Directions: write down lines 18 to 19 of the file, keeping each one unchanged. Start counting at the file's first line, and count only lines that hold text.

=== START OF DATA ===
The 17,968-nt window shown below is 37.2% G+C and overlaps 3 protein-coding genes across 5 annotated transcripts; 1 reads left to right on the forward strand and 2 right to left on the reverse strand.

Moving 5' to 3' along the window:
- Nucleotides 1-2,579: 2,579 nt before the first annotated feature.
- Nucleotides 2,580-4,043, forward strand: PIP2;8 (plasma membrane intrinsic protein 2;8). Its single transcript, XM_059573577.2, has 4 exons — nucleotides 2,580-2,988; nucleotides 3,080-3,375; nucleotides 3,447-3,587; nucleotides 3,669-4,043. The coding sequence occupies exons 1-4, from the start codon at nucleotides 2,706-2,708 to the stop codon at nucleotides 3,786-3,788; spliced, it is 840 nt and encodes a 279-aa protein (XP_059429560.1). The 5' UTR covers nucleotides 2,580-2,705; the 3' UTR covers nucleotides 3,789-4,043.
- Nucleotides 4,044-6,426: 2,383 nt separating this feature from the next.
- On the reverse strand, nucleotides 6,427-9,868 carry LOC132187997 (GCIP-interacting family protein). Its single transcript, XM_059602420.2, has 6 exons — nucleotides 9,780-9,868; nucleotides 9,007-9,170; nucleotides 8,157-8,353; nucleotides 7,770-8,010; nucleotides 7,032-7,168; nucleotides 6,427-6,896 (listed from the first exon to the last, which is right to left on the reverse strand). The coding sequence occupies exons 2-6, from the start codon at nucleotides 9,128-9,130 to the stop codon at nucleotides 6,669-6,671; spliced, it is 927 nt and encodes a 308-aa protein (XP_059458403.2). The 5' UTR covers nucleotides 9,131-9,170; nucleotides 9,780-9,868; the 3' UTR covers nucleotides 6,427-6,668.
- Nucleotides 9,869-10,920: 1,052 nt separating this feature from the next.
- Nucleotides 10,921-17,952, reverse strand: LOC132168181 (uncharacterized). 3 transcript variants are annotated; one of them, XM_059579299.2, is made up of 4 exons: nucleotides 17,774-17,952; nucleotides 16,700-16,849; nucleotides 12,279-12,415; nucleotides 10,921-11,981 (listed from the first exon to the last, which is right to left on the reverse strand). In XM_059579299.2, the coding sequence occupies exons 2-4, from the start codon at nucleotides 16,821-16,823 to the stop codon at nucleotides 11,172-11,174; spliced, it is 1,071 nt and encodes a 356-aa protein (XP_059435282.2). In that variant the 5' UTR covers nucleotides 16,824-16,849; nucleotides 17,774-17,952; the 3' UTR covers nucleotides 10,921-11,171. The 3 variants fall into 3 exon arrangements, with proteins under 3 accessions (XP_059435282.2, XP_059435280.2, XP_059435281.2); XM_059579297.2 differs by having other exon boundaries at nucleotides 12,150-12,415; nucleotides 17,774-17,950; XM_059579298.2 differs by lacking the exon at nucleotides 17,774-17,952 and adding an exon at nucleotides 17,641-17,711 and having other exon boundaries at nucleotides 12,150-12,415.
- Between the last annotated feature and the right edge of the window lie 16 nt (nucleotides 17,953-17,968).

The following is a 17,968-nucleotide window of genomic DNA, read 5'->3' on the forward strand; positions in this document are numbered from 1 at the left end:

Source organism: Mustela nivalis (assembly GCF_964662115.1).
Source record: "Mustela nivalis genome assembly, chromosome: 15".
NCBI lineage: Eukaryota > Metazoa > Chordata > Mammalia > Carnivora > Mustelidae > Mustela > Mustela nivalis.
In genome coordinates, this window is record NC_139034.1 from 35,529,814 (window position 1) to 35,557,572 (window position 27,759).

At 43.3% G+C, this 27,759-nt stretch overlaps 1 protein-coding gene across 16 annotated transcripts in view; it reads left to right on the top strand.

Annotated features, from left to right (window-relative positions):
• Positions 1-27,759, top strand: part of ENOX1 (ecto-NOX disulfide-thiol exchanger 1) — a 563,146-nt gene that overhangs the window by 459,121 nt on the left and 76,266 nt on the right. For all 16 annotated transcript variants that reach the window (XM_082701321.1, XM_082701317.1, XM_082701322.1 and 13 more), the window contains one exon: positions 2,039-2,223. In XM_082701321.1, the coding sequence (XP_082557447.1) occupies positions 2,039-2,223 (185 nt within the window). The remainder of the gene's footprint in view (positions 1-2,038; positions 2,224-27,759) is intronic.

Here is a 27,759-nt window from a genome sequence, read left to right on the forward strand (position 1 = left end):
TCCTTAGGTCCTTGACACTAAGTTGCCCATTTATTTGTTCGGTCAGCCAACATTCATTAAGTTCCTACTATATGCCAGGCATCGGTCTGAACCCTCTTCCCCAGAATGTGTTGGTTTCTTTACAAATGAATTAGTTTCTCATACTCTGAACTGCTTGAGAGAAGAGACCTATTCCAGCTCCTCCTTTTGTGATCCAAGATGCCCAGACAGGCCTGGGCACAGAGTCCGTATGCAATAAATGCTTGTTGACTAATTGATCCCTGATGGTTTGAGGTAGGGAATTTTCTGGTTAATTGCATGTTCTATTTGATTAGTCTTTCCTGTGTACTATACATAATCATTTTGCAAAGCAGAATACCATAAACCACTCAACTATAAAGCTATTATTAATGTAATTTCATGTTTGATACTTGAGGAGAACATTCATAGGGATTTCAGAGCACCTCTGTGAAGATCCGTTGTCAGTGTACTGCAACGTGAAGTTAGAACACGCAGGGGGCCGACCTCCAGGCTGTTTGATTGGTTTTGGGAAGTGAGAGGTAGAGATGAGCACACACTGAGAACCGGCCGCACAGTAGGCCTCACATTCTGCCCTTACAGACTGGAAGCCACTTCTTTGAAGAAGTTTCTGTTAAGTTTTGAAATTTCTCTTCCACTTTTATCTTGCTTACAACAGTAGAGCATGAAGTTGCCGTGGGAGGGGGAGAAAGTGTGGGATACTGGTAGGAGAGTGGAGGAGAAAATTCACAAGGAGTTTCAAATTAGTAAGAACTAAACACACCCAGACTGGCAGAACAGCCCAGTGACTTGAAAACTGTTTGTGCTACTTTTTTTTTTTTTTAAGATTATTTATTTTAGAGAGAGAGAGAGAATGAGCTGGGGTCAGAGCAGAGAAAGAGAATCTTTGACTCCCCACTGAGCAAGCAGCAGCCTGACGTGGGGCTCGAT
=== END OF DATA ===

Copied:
Here is a 27,759-nt window from a genome sequence, read left to right on the forward strand (position 1 = left end):
TCCTTAGGTCCTTGACACTAAGTTGCCCATTTATTTGTTCGGTCAGCCAACATTCATTAAGTTCCTACTATATGCCAGGCATCGGTCTGAACCCTCTTCCCCAGAATGTGTTGGTTTCTTTACAAATGAATTAGTTTCTCATACTCTGAACTGCTTGAGAGAAGAGACCTATTCCAGCTCCTCCTTTTGTGATCCAAGATGCCCAGACAGGCCTGGGCACAGAGTCCGTATGCAATAAATGCTTGTTGACTAATTGATCCCTGATGGTTTGAGGTAGGGAATTTTCTGGTTAATTGCATGTTCTATTTGATTAGTCTTTCCTGTGTACTATACATAATCATTTTGCAAAGCAGAATACCATAAACCACTCAACTATAAAGCTATTATTAATGTAATTTCATGTTTGATACTTGAGGAGAACATTCATAGGGATTTCAGAGCACCTCTGTGAAGATCCGTTGTCAGTGTACTGCAACGTGAAGTTAGAACACGCAGGGGGCCGACCTCCAGGCTGTTTGATTGGTTTTGGGAAGTGAGAGGTAGAGATGAGCACACACTGAGAACCGGCCGCACAGTAGGCCTCACATTCTGCCCTTACAGACTGGAAGCCACTTCTTTGAAGAAGTTTCTGTTAAGTTTTGAAATTTCTCTTCCACTTTTATCTTGCTTACAACAGTAGAGCATGAAGTTGCCGTGGGAGGGGGAGAAAGTGTGGGATACTGGTAGGAGAGTGGAGGAGAAAATTCACAAGGAGTTTCAAATTAGTAAGAACTAAACACACCCAGACTGGCAGAACAGCCCAGTGACTTGAAAACTGTTTGTGCTACTTTTTTTTTTTTTTAAGATTATTTATTTTAGAGAGAGAGAGAGAATGAGCTGGGGTCAGAGCAGAGAAAGAGAATCTTTGACTCCCCACTGAGCAAGCAGCAGCCTGACGTGGGGCTCGAT